Tourism Australia, CBA, ING strive to define digital success

Executive Connections event on Mastering Digital Transformation brings together panel of marketing and IT leaders to debate the strategy appropriate for digital success

From left: Tourism Australia's David Rumsey, ING's Chris Kenney, Australian Museum's Jason Wong, CBA's Stuart Tucker and Cancer Council's Branko Ceran
From left: Tourism Australia's David Rumsey, ING's Chris Kenney, Australian Museum's Jason Wong, CBA's Stuart Tucker and Cancer Council's Branko Ceran

Marketing and IT leaders from the Australian Museum, Cancer Council, Commonwealth Bank, ING, and Tourism Australia discussed how they’re building a strategy for digital success during CMO’s recent Executive Connections event in Sydney, held in partnership with CIO magazine and ADMA.

David Rumsey, CIO at Tourism Australia, said that building a relationship with the former CMO, Nick Baker, was a natural place to start turning digital disruption into business action.

“I did that by stalking him [the CMO] to try and work out a way to get some common ground. I think this idea that you work with your CMO and your CIO is all a bit of a fallacy. There needs to be a relationship that’s built, so I spent a lot of time doing that,” he said.

The relationship was cemented through key projects, the turning point being when Tourism Australia rolled out new technology to support its ‘Best Jobs in the World’ campaign.

“We had to the really agile and scalable … and that worked really well and was a successful campaign. From that time on, Nick and I had a really good relationship,” Rumsey said.

Chris Kenny, head of customer experience at ING, looks at digital engagement somewhat differently, arguing that it’s not about being digital first but rather simply meeting customer needs.

“Digital will follow from that,” he told attendees. “In 1999, ING was doing business through the phone and email. But it was through focusing on what matters most to the customers… so of course, now we have a mobile app.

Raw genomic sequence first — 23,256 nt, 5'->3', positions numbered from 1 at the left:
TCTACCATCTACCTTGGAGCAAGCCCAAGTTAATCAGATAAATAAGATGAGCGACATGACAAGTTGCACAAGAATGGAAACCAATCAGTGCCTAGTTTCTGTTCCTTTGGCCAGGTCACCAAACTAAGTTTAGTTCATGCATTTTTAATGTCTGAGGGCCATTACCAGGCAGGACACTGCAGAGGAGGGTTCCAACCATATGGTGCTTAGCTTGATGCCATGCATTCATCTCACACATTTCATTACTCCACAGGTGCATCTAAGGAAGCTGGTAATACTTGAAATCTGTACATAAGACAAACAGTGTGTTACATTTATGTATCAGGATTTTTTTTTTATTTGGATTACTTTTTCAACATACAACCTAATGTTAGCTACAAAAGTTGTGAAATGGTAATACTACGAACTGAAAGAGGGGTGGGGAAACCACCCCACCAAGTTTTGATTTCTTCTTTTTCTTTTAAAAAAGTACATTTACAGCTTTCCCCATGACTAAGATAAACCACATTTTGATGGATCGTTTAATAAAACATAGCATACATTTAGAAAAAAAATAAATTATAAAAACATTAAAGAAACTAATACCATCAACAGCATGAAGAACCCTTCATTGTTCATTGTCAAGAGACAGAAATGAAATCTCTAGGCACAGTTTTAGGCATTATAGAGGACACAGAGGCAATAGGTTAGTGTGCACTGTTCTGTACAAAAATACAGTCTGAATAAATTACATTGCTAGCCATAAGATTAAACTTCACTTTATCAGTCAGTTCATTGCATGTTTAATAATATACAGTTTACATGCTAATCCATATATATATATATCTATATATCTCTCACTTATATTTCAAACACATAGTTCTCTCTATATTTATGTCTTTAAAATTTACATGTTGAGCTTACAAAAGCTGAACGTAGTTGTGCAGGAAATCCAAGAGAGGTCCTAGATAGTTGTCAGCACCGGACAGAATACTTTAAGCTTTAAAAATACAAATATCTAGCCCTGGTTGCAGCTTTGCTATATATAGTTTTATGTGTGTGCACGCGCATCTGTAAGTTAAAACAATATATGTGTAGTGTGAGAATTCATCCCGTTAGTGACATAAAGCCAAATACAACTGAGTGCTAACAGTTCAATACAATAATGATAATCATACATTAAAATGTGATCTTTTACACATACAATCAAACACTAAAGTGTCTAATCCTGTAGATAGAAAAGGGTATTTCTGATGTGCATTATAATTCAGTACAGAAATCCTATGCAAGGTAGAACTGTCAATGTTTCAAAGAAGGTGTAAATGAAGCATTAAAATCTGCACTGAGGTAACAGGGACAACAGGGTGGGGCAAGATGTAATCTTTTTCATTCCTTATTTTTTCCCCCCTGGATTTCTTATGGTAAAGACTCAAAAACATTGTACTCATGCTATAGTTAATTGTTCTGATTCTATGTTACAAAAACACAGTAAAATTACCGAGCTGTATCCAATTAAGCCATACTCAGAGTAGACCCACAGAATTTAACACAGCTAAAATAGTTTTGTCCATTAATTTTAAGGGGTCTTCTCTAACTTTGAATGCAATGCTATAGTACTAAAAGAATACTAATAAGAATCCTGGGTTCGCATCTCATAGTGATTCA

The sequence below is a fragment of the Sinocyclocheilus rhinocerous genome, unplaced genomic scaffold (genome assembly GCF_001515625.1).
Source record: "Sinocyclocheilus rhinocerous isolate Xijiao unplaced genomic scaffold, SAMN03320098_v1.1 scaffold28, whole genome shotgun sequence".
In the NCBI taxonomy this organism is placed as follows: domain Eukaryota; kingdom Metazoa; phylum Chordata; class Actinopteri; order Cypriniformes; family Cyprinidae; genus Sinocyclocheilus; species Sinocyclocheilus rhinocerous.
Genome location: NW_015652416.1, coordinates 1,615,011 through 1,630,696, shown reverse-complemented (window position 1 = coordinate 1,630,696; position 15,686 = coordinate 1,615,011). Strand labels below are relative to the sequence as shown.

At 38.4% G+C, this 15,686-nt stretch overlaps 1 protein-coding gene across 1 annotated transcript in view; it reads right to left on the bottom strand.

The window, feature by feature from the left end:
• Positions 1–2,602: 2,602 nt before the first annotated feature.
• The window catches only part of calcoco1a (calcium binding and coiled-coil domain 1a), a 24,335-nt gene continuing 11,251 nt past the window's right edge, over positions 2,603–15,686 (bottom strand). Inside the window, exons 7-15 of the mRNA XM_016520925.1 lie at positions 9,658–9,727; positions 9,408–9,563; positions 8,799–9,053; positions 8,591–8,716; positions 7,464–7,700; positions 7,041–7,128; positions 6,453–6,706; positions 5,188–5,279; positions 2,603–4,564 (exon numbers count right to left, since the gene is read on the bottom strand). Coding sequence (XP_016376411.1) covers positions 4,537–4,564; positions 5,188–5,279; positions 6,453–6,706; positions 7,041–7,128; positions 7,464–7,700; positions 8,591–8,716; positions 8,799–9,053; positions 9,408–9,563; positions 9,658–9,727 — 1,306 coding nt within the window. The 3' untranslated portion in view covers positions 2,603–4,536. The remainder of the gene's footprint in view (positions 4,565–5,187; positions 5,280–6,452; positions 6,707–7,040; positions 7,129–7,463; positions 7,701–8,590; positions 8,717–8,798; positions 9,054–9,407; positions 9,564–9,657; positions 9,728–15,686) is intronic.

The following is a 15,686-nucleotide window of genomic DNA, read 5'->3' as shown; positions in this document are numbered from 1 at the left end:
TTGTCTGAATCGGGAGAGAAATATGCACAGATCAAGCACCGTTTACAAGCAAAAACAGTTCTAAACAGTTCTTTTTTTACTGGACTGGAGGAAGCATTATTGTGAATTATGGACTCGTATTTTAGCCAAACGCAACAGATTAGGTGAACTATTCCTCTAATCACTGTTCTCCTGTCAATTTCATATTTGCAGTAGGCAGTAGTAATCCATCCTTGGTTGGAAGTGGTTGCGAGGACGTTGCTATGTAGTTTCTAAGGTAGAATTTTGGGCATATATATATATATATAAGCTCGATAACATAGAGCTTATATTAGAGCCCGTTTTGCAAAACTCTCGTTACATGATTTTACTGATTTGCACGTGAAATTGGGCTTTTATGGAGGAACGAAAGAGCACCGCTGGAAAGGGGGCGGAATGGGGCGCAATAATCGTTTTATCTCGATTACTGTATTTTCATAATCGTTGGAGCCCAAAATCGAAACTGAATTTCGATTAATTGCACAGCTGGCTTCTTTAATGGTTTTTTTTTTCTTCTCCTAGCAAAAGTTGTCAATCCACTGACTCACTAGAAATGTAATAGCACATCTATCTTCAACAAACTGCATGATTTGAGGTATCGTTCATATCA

“When we listened to customers, we found that they wanted to do two things [with the mobile app]. They wanted to check their balance and transfer money.

“So we said, ‘that’s what we need to do and we need to make it really, really easy.’ As a result, we got it [the app] out to market quickly, it got really high ratings, helped with the NPS [net promoter score], helped with the customer experience.

“That’s what truly embedded digital throughout the organisation – the epiphany that if you follow your customers, good things will happen.”

Commonwealth Bank has a reputation of being at the forefront of digital and mobile development in the financial services industry. Stuart Tucker, GM, brand, sponsorship and marketing services, said before the bank builds engagement functionality into its services, it defines customer needs.

“We did a piece of work last year with some consultants and found that our social customers were two or three times more valuable than our non-social customers so we try to find those data points,” Tucker said.

“We then had some evidence to say, ‘social customers are not just 18-year olds sitting around on their iPad, these are genuinely engaged, committed, high-value customers. That just shifts the conversation and the investment profile.”